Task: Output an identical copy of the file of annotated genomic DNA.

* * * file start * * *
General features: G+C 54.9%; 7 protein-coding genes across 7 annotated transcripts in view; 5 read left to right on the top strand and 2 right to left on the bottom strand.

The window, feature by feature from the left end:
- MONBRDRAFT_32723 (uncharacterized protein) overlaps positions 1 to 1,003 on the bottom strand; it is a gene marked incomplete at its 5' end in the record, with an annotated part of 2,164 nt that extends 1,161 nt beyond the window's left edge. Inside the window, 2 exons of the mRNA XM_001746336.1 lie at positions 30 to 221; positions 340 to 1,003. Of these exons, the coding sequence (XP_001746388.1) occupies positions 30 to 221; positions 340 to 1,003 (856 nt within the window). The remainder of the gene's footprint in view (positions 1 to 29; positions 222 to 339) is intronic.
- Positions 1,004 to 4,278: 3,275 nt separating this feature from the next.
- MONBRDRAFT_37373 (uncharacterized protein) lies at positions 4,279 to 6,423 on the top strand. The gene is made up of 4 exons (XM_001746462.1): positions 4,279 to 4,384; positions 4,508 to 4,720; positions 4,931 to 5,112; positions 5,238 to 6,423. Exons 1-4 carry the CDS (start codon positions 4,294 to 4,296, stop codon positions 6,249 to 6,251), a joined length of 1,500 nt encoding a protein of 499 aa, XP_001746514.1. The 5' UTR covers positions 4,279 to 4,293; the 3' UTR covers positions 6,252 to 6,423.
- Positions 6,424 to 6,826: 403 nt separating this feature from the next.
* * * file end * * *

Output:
General features: G+C 54.9%; 7 protein-coding genes across 7 annotated transcripts in view; 5 read left to right on the top strand and 2 right to left on the bottom strand.

The window, feature by feature from the left end:
- MONBRDRAFT_32723 (uncharacterized protein) overlaps positions 1 to 1,003 on the bottom strand; it is a gene marked incomplete at its 5' end in the record, with an annotated part of 2,164 nt that extends 1,161 nt beyond the window's left edge. Inside the window, 2 exons of the mRNA XM_001746336.1 lie at positions 30 to 221; positions 340 to 1,003. Of these exons, the coding sequence (XP_001746388.1) occupies positions 30 to 221; positions 340 to 1,003 (856 nt within the window). The remainder of the gene's footprint in view (positions 1 to 29; positions 222 to 339) is intronic.
- Positions 1,004 to 4,278: 3,275 nt separating this feature from the next.
- MONBRDRAFT_37373 (uncharacterized protein) lies at positions 4,279 to 6,423 on the top strand. The gene is made up of 4 exons (XM_001746462.1): positions 4,279 to 4,384; positions 4,508 to 4,720; positions 4,931 to 5,112; positions 5,238 to 6,423. Exons 1-4 carry the CDS (start codon positions 4,294 to 4,296, stop codon positions 6,249 to 6,251), a joined length of 1,500 nt encoding a protein of 499 aa, XP_001746514.1. The 5' UTR covers positions 4,279 to 4,293; the 3' UTR covers positions 6,252 to 6,423.
- Positions 6,424 to 6,826: 403 nt separating this feature from the next.